The Bee Gees were in a precarious position in early 1969 when their only original double album was first released.
After two years of solid worldwide success and big hits, the Brothers Gibb were not getting along during this album’s recording sessions. Original Bee Gees lead guitarist Vince Melouney had left the band in November 1968, after the album was well underway because, for him, there was little to do guitar-wise with their new lush orchestral direction. Equally, the brothers’ tension after their first brush with fame didn’t create harmony within the band. Vince appears only on a couple of the album’s tracks.
That absence left the four remaining band members to complete the album, so Barry, Maurice, Robin and drummer Colin Petersen took the task hands-on and did just that. What they came up with was a masterpiece. Funny enough, it was almost titled Masterpeace at one point. The same can also be said for their essential Bee Gees 1st album in ’67.
Odessa has been called a concept album but, Barry Gibb dispelled that notion when it was released back in ’69. You can sort of draw a connection to a couple of the album’s songs but after that, no. The title track, “Odessa (City On The Black Sea)” sets the tone for the whole album, and it’s a grand dramatic one at that. Maurice Gibb’s gorgeous Flamenco guitar flourishes are among song’s highlights, along with the swelling orchestral ocean by Bill Shepherd. The vocals arrive as if descending down from heaven. Dramatic flair was always one of their strongest points in their early years.
The folky, Robin Gibb-sung “Black Diamond” is a very different sound that you would expect from them, but it’s most welcome. “Edison” is a catchy gem of a song, done in tribute to Thomas Edison’s invention of the light bulb; it’s one of the best songs on the whole album. The gorgeous “Melody Fair” is another Beatle-esque gem you’ve probably heard before on an old Bee Gees compilation. A couple of songs pointed to the future that would figure more on their next album Cucumber Castle: the country-rock ballad “Marley Purt Drive” (think of The Band with Barry on lead vocals), and Maurice’s confidently sung, baroque-inflected “Suddenly.”
Robin’s love-eternal ballad “Lamplight,” according to legend, was his choice for the album’s first single — and the reason he briefly split from the group not too long after the album’s release for a solo career. Barry’s ‘First of May’ was released instead as the A-side, with the former tune as the b-side. They’re both beautiful songs and you can go either way on what should’ve been the A-side. It must’ve been tough to pick a single back then. “First of May” is another timeless, wistful love song of past years gone by and love lost. It really tugs at your heart.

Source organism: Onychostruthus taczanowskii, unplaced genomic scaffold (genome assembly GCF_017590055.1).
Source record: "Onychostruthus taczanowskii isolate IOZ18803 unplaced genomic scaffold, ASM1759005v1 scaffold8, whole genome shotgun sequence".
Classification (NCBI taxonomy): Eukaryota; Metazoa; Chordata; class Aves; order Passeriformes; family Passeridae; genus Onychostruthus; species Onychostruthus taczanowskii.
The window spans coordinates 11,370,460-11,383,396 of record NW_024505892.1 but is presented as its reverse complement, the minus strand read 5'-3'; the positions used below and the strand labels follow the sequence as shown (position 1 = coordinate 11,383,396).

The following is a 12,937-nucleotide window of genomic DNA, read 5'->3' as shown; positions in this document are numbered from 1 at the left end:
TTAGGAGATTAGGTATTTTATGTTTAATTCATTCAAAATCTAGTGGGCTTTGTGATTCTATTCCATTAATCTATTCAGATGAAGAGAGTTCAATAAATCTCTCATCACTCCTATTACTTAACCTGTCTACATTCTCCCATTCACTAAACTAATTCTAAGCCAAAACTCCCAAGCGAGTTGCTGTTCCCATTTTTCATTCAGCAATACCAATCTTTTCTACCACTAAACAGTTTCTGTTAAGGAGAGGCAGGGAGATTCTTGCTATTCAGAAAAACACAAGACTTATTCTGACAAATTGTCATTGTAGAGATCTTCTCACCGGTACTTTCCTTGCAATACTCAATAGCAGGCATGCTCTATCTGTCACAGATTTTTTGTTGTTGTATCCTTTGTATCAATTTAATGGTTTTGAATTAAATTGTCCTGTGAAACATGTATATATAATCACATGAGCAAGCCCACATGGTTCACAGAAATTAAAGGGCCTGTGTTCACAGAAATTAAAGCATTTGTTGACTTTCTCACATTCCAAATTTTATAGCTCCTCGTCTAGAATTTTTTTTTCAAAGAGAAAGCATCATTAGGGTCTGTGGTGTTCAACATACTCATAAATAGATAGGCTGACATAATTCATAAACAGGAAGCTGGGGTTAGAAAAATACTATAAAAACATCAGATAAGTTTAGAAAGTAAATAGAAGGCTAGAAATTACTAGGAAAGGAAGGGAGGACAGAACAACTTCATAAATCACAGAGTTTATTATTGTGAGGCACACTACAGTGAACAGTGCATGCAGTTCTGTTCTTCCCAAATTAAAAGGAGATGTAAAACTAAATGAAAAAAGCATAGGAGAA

The English-looking-down-on-Australians themed “I Laugh In Your Face” features those grand Bee Gees harmonies you’ve known and loved. Three dramatic orchestral-only Gibb-penned songs (“Seven Seas Symphony,” “With All Nations,” “The British Opera”) and conducted yet again by Shepherd weave in and out of the album.
Fans are also pointed to the deluxe 3-CD boxed reissue of Odessa from Rhino/Reprise, which arrive in 2009 and included a pair of previously unreleased mid-tempo songs called “Nobody’s Someone” and “Pity.” It was a long overdue and much welcomed reissue: The whole double album was superbly remastered onto two CDs, in both the stereo and mono mixes along with a third disc entitled “Sketches for Odessa” that was dedicated to demos, alternate versions, a rare 30-second promotional record store spot and the two unreleased songs.
Sound quality-wise, you’ll notice a lot more clarity, detail and depth than you’ve ever heard before. Rhino Records also reissued a vinyl version in March 2009. Who knew there was actually a mono version of the album released in 1969? Apparently, the mono mix was worldwide then, but not available in America. Rhino even replicated exactly the original 2-LP set’s beautiful red felt cover with gold lettering and the green illustrated inner sleeve art for the CD sized box. Within, the CDs were housed in paper LP-like sleeves. A nice booklet briefly detailed the album’s story, with previously unseen Odessa era photos and there was even a cool fold-out poster of the group.
There’s also a fab Bee Gees sticker that replicated Petersen’s original drum head. I would’ve liked to have heard comments, whether new or old, from the Bee Gees themselves in addition to Andrew Sandoval’s fine liner notes. But overall, the reissue served as a new reminder that this album keeps getting better as time goes on. Odessa really stays with you.
Anyone who loves 1960s music or the Bee Gees themselves should have this album in their collection.
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